Laura CliffordBrandi (Mina Suvari) is a self-centered, self-destructive party girl who cares only about herself. Tom (Stephen Rea) is a down-on-his-luck guy relegated to hauling his meager belongings in a shopping cart. When these two forces collide she in her car, him with his cart Brandi and Tom find themselves “Stuck.”
Writer-director Stuart Gordon (with scripter John Strysik) is well known to horror fans for his gore fest, “Renimator,” This time around he takes a true life incident: an inebriated woman driving home one night hits a homeless man, lodging him in the shattered windshield, and just drives home with the poor guy half in, half out of the car. The saying goes, “fact is stranger than fiction,” and helmer Gordon lets the true-life story come through. Sure, he has his expected bloody embellishments as poor Tom struggles to get free of his prison but stays accurate to the bizarre real events.
This is not to say that “Stuck is not a cheese fest but is intriguing as we watch Brandi self-destruct while partying hardy and taking any and all pills or booze offered. We follow Tom as he is evicted from his shabby apartment on the day of an important interview. He scurries from his former home with the few belongings he can grab and goes to the job interview looking the beggar. He does not get the job. We watch as space shot Brandi’s and morose Tom’s paths seemed destined to intersect. And, not in a good way.
This is only one of the very few times that I can say, I like Mina Suvari as an actress. This role seems made for her as she goes from panic and fear one moment, when she pulls into her garage with Tom half in her car and bleeding profusely, and is having sex with her boyfriend the next. Stephen Rea is suitably gloomy but, after the horrible accident, is stuck (OK, pun intended) with being a part of the bloody gore effects. Supporting cast is fine.
Stuck” will attract the Stuart Gordon fans and those familiar with the real events that made national news back in 2001. I give it a positive C+.
Director Stuart Gordon ("Re-Animator," "Edmond") ripped the 2001 story of Chante Mallard from the headlines (screenplay by John Strysik) and has fashioned a startling morality play while serving his fan base with blackly humorous, squirm inducing gore.
Former project manager Tom (Stephen Rea, "The Crying Game," "V for Vendetta") is hitting rock bottom. With his unemployment run out and no new job, he's thrown out of the flophouse he's been staying at, treated with bureaucrat disrespect at a job placement agency and thrown out of the local park by a cop. Each of these authority figures gives him their desired result and an unthinkable one before advising that the choice is his.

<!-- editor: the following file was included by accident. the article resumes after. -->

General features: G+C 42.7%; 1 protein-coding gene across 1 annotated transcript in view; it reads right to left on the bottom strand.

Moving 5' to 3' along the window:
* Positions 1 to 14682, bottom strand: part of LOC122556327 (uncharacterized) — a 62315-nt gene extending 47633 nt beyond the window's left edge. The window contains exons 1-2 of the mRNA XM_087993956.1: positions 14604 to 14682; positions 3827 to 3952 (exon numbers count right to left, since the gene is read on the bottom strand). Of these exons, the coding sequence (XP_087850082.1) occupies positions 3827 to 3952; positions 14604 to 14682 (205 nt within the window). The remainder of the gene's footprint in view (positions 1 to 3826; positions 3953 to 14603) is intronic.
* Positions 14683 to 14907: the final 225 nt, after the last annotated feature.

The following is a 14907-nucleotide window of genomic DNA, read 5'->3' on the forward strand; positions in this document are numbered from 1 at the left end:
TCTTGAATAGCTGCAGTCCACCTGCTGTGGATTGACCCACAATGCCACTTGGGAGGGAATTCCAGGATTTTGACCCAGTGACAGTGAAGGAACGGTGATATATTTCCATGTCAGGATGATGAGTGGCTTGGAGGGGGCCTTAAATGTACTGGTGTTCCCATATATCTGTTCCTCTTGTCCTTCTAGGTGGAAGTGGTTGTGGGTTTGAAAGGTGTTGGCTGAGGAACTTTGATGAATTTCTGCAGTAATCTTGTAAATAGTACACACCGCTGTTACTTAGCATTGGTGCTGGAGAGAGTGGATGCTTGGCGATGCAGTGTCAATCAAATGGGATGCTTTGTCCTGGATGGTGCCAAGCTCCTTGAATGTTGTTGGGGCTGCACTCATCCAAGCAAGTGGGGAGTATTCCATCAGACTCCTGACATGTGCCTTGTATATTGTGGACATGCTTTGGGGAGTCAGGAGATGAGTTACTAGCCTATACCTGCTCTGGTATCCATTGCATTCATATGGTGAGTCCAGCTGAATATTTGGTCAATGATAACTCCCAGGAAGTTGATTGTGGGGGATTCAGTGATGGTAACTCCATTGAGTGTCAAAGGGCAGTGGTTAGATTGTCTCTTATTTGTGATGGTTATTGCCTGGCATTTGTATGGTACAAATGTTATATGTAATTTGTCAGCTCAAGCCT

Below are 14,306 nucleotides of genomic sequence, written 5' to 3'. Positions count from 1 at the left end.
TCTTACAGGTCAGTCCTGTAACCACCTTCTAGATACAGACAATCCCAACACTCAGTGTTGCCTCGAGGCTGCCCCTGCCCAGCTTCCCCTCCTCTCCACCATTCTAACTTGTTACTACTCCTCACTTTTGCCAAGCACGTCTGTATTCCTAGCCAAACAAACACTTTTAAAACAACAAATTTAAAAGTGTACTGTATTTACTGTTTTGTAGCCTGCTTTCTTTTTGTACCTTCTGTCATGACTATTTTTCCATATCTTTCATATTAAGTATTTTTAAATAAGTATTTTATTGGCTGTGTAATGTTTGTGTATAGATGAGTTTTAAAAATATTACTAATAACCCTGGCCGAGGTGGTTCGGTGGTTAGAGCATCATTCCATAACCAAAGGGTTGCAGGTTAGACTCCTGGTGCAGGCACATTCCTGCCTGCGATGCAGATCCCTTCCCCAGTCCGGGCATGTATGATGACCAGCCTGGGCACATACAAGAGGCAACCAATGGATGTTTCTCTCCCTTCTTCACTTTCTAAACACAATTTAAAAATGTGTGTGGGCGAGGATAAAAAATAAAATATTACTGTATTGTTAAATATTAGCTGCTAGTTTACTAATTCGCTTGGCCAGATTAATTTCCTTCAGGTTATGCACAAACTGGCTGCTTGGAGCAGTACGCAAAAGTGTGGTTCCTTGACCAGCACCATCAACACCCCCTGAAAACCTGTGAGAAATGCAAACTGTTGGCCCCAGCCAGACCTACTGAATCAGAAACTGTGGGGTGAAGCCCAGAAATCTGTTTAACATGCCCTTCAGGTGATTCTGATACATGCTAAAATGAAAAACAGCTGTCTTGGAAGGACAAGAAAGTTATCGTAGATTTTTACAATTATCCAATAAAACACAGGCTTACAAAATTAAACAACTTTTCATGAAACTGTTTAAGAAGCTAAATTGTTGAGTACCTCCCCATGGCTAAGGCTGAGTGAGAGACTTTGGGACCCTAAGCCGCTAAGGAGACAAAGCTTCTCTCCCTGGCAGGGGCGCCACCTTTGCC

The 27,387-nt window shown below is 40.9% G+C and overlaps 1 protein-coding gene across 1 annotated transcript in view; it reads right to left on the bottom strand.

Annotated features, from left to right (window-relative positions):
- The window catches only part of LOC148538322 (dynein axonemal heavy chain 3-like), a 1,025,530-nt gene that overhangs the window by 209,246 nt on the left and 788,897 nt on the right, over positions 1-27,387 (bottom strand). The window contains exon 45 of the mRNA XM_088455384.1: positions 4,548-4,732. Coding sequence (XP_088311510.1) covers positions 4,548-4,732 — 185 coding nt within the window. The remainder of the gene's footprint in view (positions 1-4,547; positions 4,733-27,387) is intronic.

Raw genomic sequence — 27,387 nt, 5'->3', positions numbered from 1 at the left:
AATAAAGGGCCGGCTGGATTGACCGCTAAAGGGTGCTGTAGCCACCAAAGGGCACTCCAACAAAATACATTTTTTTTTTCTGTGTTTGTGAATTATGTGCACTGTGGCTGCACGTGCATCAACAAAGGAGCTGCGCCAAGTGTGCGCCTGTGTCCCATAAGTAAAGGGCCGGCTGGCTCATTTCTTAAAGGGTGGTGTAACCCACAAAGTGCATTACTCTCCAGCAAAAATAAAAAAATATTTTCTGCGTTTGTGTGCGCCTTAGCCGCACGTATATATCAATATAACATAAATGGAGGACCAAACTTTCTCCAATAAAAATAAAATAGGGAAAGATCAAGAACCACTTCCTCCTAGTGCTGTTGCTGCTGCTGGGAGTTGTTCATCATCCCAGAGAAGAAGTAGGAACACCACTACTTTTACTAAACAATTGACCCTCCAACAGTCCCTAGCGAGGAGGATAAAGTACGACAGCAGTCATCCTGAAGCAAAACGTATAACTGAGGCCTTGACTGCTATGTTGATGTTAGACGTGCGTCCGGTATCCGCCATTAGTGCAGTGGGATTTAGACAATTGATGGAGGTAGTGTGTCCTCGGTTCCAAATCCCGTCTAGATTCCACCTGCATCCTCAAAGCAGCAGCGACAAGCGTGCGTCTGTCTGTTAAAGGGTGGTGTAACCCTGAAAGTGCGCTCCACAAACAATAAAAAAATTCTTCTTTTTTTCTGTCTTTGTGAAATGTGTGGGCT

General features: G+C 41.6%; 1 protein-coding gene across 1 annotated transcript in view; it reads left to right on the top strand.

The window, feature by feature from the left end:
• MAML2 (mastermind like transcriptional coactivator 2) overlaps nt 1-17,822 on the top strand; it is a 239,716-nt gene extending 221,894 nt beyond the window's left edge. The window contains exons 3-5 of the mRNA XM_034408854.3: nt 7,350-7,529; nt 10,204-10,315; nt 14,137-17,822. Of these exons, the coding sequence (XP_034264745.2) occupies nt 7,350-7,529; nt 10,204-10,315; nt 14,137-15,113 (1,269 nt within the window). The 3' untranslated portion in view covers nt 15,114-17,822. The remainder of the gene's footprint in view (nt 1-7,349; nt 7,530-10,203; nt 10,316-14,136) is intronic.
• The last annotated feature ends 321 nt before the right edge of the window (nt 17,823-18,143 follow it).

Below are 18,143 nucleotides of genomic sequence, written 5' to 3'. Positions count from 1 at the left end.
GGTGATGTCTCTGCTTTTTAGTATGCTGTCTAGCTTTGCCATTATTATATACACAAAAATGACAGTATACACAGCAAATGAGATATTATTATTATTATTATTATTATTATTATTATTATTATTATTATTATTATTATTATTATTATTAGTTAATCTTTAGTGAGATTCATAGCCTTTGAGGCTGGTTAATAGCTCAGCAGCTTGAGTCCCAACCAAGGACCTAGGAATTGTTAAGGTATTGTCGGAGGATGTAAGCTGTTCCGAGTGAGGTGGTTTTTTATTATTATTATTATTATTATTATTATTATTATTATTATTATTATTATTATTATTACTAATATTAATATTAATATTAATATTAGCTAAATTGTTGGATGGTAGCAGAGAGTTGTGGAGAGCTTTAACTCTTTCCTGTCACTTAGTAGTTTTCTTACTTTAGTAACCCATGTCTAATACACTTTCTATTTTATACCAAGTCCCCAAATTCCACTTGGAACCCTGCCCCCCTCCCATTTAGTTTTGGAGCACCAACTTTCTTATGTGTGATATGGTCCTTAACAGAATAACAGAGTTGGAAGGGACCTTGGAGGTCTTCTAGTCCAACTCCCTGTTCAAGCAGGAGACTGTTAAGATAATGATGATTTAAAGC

Brandi (Mena Suvari, "Factory Girl") shows considerable compassion at her nursing assistant job at an old age home, but when she reacts to incontinent patient Mr. Binckley's (Wayne Robson, "Wrong Turn," TV's "The Red Green Show") favoritism, Mrs. Petersen (the director's wife, Carolyn Purdy-Gordon, "The Pit and the Pendulum") advises that she will no longer have time to deal with such inconveniences as she is being fast-tracked for a promotion. Jazzed by the news, Brandi goes out drinking with coworker Tanya (Rukiya Bernard), then arranges to meet boyfriend Rashid (Russell Hornsby, "Edmond," "Get Rich or Die Tryin'") back at her place. Driving under the influence and trying to make phone calls, Brandi plows right into Tom as he pushes his shopping cart across a street. With the homeless man lodged half in and half out of her windshield, Brandi panics and races home, parking in her garage. But Tom isn't dead and Brandi's compassion slowly deserts her as she views the man as an obstacle to her promotion.
Gordon and his writer Strysik do a lovely job up until this point both establishing the two main characters and uniting them as cogs being manipulated by the wheel (Petersen is a master manipulator), but once Tom is bloodily stashed in Brandi's garage, Gordon's horror instincts take over. Moral issues are not abandoned - illegal immigrants fail to report Tom's plight for fear of discovery and Tom's free will, his final 'choice' in the film, is an ironic comeuppance to societal pigeon-holing - but considerable time is spent grossing out the audience to the point where the film's second half begins to feel a bit repetitive (editor Andy Horvitch lingers a little too lovingly over shots of glass shards sliding into Tom's body). The Pomeranian scene, surely the product of a sick mind, is the type of Gordon groan-inducer that pegs "Stuck" as a cult classic in the making, though.
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